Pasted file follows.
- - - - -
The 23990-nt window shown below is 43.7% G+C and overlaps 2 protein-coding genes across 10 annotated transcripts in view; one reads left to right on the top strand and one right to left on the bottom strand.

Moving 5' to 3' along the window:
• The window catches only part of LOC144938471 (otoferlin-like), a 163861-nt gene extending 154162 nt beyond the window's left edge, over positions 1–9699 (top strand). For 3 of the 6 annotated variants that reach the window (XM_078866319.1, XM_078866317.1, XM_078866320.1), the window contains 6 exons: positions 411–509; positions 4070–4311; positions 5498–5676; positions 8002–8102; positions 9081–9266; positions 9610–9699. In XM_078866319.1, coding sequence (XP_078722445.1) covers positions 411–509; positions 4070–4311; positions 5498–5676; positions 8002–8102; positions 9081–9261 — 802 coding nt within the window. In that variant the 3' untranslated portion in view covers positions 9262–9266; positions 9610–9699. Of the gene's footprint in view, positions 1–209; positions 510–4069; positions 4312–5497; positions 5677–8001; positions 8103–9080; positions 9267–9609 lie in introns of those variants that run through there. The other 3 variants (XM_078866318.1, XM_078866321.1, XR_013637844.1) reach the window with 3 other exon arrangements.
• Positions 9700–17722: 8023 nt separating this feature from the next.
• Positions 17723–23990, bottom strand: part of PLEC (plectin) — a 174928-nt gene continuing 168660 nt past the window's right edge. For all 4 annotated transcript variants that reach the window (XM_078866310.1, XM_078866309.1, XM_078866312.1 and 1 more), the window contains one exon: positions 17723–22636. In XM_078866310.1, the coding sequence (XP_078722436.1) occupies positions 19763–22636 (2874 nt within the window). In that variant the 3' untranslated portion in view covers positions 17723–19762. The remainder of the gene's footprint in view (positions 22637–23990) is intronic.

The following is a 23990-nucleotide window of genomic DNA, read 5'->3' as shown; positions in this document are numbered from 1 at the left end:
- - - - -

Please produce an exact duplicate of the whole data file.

The 23990-nt window shown below is 43.7% G+C and overlaps 2 protein-coding genes across 10 annotated transcripts in view; one reads left to right on the top strand and one right to left on the bottom strand.

Moving 5' to 3' along the window:
• The window catches only part of LOC144938471 (otoferlin-like), a 163861-nt gene extending 154162 nt beyond the window's left edge, over positions 1–9699 (top strand). For 3 of the 6 annotated variants that reach the window (XM_078866319.1, XM_078866317.1, XM_078866320.1), the window contains 6 exons: positions 411–509; positions 4070–4311; positions 5498–5676; positions 8002–8102; positions 9081–9266; positions 9610–9699. In XM_078866319.1, coding sequence (XP_078722445.1) covers positions 411–509; positions 4070–4311; positions 5498–5676; positions 8002–8102; positions 9081–9261 — 802 coding nt within the window. In that variant the 3' untranslated portion in view covers positions 9262–9266; positions 9610–9699. Of the gene's footprint in view, positions 1–209; positions 510–4069; positions 4312–5497; positions 5677–8001; positions 8103–9080; positions 9267–9609 lie in introns of those variants that run through there. The other 3 variants (XM_078866318.1, XM_078866321.1, XR_013637844.1) reach the window with 3 other exon arrangements.
• Positions 9700–17722: 8023 nt separating this feature from the next.
• Positions 17723–23990, bottom strand: part of PLEC (plectin) — a 174928-nt gene continuing 168660 nt past the window's right edge. For all 4 annotated transcript variants that reach the window (XM_078866310.1, XM_078866309.1, XM_078866312.1 and 1 more), the window contains one exon: positions 17723–22636. In XM_078866310.1, the coding sequence (XP_078722436.1) occupies positions 19763–22636 (2874 nt within the window). In that variant the 3' untranslated portion in view covers positions 17723–19762. The remainder of the gene's footprint in view (positions 22637–23990) is intronic.

The following is a 23990-nucleotide window of genomic DNA, read 5'->3' as shown; positions in this document are numbered from 1 at the left end: